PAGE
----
Amicus Memorandum to the Chair of the NW Ban Treaty Negotiating Conference

Readers will know that a U.N. conference has been engaged in negotiating the text of a treaty which will establish a prohibition on the possession and use of nuclear weapons among its parties.  On May 22, 2017 the chair of that conference, Ambassador Elayne Whyte Gomez of Costa Rica, circulated a first draft of the treaty text. You can find that text here.  The draft was the product of negotiations at the first session of the conference in New York from March 27-March 31, 2017.  The second session of the negotiating conference will convene on June 15, 2017 and continue until July 7, 2017, with this draft serving as the basis for further negotiations.

Instead of writing a blog post about the negotiating conference, I decided that I would draft a legal memorandum, addressed to the chair of the conference, in which I provide analysis and recommendations for revision of the draft treaty text.

I have already sent the document to the chair directly.  But I thought I would also post the memorandum openly here, in the hope that it might be circulated to diplomats and NGOs who will be returning soon for the second session of the negotiations. I’ll insert a link to the memorandum below, and would really appreciate it if readers in a position to do so would facilitate that circulation.

This is an important moment in the history of international nuclear nonproliferation law and I would like to be as useful as I can be in helping to shape the final form of the treaty, which I’m confident the conference will successfully adopt.

In sum, I think the draft is good – a good basis to start from. But I also think that there are elements of the draft that need to be revised in order for the treaty to be maximally effective in achieving its purpose, while avoiding the unnecessary creation of legal confusion that could compromise the existing nuclear nonproliferation legal framework.

I really hope that this memorandum will be useful in clearly explaining the reasons for these needed revisions, and that the conference will be persuaded to make them.

Amicus Memorandum



2 Comments on “Amicus Memorandum to the Chair of the NW Ban Treaty Negotiating Conference”

  1. John says:

    Hi Dan,

    Thanks for your comments and recommendations contained in your Memo!
    They seem to be very helpful inputs in making the Draft Convention more coherent.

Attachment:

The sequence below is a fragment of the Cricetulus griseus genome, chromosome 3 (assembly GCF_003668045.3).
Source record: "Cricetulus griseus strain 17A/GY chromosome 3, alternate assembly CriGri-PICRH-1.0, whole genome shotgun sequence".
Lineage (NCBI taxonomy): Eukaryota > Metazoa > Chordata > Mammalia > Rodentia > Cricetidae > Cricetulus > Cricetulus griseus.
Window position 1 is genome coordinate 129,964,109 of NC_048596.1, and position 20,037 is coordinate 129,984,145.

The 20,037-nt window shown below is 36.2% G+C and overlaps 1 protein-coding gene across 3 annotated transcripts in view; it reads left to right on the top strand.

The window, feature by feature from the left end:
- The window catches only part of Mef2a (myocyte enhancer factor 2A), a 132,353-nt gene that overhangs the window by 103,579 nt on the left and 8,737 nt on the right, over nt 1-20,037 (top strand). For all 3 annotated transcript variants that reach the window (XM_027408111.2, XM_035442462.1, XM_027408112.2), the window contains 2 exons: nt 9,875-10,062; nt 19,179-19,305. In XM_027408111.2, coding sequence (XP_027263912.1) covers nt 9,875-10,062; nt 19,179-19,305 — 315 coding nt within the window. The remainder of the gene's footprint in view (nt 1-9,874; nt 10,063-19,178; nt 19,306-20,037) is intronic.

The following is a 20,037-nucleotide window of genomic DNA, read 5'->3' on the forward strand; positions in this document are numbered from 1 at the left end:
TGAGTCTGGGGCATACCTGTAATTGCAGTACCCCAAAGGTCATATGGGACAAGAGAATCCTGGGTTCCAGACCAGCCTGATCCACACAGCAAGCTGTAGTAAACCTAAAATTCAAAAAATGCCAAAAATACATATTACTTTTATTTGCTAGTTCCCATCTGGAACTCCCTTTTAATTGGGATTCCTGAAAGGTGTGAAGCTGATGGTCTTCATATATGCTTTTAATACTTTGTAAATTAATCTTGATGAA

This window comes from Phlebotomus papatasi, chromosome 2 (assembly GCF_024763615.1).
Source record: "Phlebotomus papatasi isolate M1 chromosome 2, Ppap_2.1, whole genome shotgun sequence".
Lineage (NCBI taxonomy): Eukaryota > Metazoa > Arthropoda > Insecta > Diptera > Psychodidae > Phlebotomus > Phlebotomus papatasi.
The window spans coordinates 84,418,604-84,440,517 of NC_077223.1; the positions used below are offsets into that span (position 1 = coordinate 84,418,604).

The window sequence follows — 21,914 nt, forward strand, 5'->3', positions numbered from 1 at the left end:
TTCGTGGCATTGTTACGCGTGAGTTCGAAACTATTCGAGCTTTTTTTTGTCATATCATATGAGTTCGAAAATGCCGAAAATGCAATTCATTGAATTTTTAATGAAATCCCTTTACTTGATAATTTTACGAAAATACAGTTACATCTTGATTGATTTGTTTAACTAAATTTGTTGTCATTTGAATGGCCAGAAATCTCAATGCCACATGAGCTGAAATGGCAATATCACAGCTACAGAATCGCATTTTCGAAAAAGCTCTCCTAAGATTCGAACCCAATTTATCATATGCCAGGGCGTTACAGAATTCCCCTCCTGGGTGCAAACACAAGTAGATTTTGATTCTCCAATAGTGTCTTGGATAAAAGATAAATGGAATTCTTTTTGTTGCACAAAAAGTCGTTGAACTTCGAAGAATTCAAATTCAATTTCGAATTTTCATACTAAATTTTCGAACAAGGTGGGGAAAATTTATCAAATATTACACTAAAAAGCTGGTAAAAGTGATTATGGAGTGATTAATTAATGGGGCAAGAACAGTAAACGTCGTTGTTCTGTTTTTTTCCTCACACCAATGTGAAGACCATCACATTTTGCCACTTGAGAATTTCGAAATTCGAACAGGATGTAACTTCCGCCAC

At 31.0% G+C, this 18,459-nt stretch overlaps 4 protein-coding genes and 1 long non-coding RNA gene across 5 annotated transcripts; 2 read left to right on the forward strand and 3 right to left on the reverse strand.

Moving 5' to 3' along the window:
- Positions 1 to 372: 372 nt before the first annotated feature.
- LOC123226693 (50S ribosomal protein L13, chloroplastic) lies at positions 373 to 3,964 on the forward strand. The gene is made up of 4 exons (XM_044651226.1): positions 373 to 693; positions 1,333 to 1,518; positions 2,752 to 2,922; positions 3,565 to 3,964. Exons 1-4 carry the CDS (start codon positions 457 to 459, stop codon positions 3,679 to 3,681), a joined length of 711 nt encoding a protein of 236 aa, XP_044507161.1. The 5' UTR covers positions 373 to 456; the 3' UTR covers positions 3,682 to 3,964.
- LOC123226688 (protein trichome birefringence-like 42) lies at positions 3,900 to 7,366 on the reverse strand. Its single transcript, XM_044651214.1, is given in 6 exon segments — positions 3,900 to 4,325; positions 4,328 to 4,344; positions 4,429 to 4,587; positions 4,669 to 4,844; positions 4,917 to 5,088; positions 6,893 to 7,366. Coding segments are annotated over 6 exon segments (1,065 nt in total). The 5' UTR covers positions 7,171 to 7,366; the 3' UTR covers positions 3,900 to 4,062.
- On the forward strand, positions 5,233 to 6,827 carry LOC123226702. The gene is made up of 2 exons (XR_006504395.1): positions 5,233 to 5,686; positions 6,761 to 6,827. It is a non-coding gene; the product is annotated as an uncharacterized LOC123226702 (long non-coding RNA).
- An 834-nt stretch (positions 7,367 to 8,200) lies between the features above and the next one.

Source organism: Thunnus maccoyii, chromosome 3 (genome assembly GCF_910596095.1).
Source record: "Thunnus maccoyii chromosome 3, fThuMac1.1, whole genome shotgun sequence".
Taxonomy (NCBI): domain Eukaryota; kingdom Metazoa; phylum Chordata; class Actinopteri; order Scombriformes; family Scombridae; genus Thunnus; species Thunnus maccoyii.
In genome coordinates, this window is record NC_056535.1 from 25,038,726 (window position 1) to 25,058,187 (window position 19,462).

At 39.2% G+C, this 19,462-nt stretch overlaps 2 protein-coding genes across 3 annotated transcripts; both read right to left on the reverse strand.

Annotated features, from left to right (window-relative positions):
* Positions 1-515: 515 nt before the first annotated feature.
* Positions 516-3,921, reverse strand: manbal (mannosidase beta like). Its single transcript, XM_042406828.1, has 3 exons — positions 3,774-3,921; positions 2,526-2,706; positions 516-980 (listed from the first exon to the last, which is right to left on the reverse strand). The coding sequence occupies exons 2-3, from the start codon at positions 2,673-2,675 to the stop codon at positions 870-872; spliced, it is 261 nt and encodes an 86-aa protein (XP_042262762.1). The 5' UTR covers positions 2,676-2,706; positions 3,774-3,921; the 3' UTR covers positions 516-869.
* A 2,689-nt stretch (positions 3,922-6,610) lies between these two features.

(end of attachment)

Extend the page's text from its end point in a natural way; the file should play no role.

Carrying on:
In particular, I agree fully with your recommendation to delete Article 3, Article 19 and the Annex.
    First of all, most States Parties that will join the Ban Treaty already have safeguards agreement with IAEA. Secondly, proposed Article 1 (f) prohibits States Parties any assistance to “anyone to engage in any activity prohibited to a State Party.” They are redundant and unnecessary.

    As for your second recommendation, a declaratory statement would be useful to include in Article 1, but it would be too much to declare that the possession of nuclear weapon itself is illegal under international law at this time. As you know, NPT is silent on the illegality of possession of nuclear weapons by P-5. Thus, it will be better to state that any threat or use of nuclear weapons as illegal under international law, and that such use would constitute a war crime or crimes against humanity, among other crimes.

    As for your recommendation for the Amendment, can you clarify whether you are suggesting that the amendment shall become effective when it is adopted by States Parties at their regular meeting? If no ratification process is necessary, then don’t you think there should be a sentence requiring the circulation of a written amendment among States Parties at least 90 days prior to the Meeting?

    In addition, there are other Articles that appear to be problematic. Below are some examples.
    1) the draft Convention is silent on the threat to use nuclear weapons.
    2) There is no separate Article on definitions. For instance, how do you define “other nuclear explosive devices” or “any other nuclear explosion”? Do any of these terms apply to any peaceful use of nuclear reaction (e.g. production of nuclear energy)?
    3) Article 2 Declaration seems very arbitrary and discriminating since this requirement, among others, applies only to any manufacture of nuclear weapons “after 5 December 2001.” Under this Article, P-5 countries may not have to list any nuclear weapons manufactured prior to that date, while N. Korea will be required to list all its weapons manufactured from 2001.
    4) Lack of a Secretariat for the Convention.

    Do you have any comments on these?

  2. […] and discuss with colleagues in New York. It is available on his website, Arms Control Law: 2017/06/12/amicus-memorandum- to-the-chair-of-the-nw-ban- treaty-negotia… 2. A new update to SGR’s beginner’s guide to nuclear threats is now […]

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